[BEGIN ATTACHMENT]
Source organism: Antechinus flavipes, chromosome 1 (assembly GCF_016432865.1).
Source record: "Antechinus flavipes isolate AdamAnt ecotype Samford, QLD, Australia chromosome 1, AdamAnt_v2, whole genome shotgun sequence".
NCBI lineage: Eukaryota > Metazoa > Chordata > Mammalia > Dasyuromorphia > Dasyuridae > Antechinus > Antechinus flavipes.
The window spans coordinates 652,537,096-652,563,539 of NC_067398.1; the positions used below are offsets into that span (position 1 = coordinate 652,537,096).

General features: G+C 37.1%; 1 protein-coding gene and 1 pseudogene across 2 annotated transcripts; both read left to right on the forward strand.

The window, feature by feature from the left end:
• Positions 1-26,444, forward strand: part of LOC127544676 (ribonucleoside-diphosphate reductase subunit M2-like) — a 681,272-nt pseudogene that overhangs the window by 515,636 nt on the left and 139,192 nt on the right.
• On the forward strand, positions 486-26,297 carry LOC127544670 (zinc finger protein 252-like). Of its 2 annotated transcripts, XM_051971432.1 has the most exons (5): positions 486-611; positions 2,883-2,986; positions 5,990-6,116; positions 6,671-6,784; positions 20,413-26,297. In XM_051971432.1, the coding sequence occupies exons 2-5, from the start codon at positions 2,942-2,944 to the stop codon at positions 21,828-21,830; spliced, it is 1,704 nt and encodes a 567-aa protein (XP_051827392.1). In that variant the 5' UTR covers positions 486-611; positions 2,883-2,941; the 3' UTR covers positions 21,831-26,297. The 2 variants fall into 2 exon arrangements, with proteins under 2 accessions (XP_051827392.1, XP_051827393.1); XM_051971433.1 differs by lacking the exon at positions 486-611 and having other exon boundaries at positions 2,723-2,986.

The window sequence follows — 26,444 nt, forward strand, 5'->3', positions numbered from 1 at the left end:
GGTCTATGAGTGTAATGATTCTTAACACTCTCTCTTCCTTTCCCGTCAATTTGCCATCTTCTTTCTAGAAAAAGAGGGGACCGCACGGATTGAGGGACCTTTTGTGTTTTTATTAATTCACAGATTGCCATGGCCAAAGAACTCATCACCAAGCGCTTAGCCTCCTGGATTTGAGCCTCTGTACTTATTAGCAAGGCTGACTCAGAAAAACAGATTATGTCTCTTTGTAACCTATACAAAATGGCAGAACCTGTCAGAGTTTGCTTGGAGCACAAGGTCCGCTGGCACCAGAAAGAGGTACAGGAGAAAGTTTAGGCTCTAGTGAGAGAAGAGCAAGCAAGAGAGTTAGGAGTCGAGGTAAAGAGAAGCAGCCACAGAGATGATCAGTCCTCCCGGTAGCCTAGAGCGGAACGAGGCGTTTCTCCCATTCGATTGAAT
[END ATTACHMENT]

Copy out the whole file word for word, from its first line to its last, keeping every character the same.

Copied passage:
Source organism: Antechinus flavipes, chromosome 1 (assembly GCF_016432865.1).
Source record: "Antechinus flavipes isolate AdamAnt ecotype Samford, QLD, Australia chromosome 1, AdamAnt_v2, whole genome shotgun sequence".
NCBI lineage: Eukaryota > Metazoa > Chordata > Mammalia > Dasyuromorphia > Dasyuridae > Antechinus > Antechinus flavipes.
The window spans coordinates 652,537,096-652,563,539 of NC_067398.1; the positions used below are offsets into that span (position 1 = coordinate 652,537,096).

General features: G+C 37.1%; 1 protein-coding gene and 1 pseudogene across 2 annotated transcripts; both read left to right on the forward strand.

The window, feature by feature from the left end:
• Positions 1-26,444, forward strand: part of LOC127544676 (ribonucleoside-diphosphate reductase subunit M2-like) — a 681,272-nt pseudogene that overhangs the window by 515,636 nt on the left and 139,192 nt on the right.
• On the forward strand, positions 486-26,297 carry LOC127544670 (zinc finger protein 252-like). Of its 2 annotated transcripts, XM_051971432.1 has the most exons (5): positions 486-611; positions 2,883-2,986; positions 5,990-6,116; positions 6,671-6,784; positions 20,413-26,297. In XM_051971432.1, the coding sequence occupies exons 2-5, from the start codon at positions 2,942-2,944 to the stop codon at positions 21,828-21,830; spliced, it is 1,704 nt and encodes a 567-aa protein (XP_051827392.1). In that variant the 5' UTR covers positions 486-611; positions 2,883-2,941; the 3' UTR covers positions 21,831-26,297. The 2 variants fall into 2 exon arrangements, with proteins under 2 accessions (XP_051827392.1, XP_051827393.1); XM_051971433.1 differs by lacking the exon at positions 486-611 and having other exon boundaries at positions 2,723-2,986.

The window sequence follows — 26,444 nt, forward strand, 5'->3', positions numbered from 1 at the left end:
GGTCTATGAGTGTAATGATTCTTAACACTCTCTCTTCCTTTCCCGTCAATTTGCCATCTTCTTTCTAGAAAAAGAGGGGACCGCACGGATTGAGGGACCTTTTGTGTTTTTATTAATTCACAGATTGCCATGGCCAAAGAACTCATCACCAAGCGCTTAGCCTCCTGGATTTGAGCCTCTGTACTTATTAGCAAGGCTGACTCAGAAAAACAGATTATGTCTCTTTGTAACCTATACAAAATGGCAGAACCTGTCAGAGTTTGCTTGGAGCACAAGGTCCGCTGGCACCAGAAAGAGGTACAGGAGAAAGTTTAGGCTCTAGTGAGAGAAGAGCAAGCAAGAGAGTTAGGAGTCGAGGTAAAGAGAAGCAGCCACAGAGATGATCAGTCCTCCCGGTAGCCTAGAGCGGAACGAGGCGTTTCTCCCATTCGATTGAAT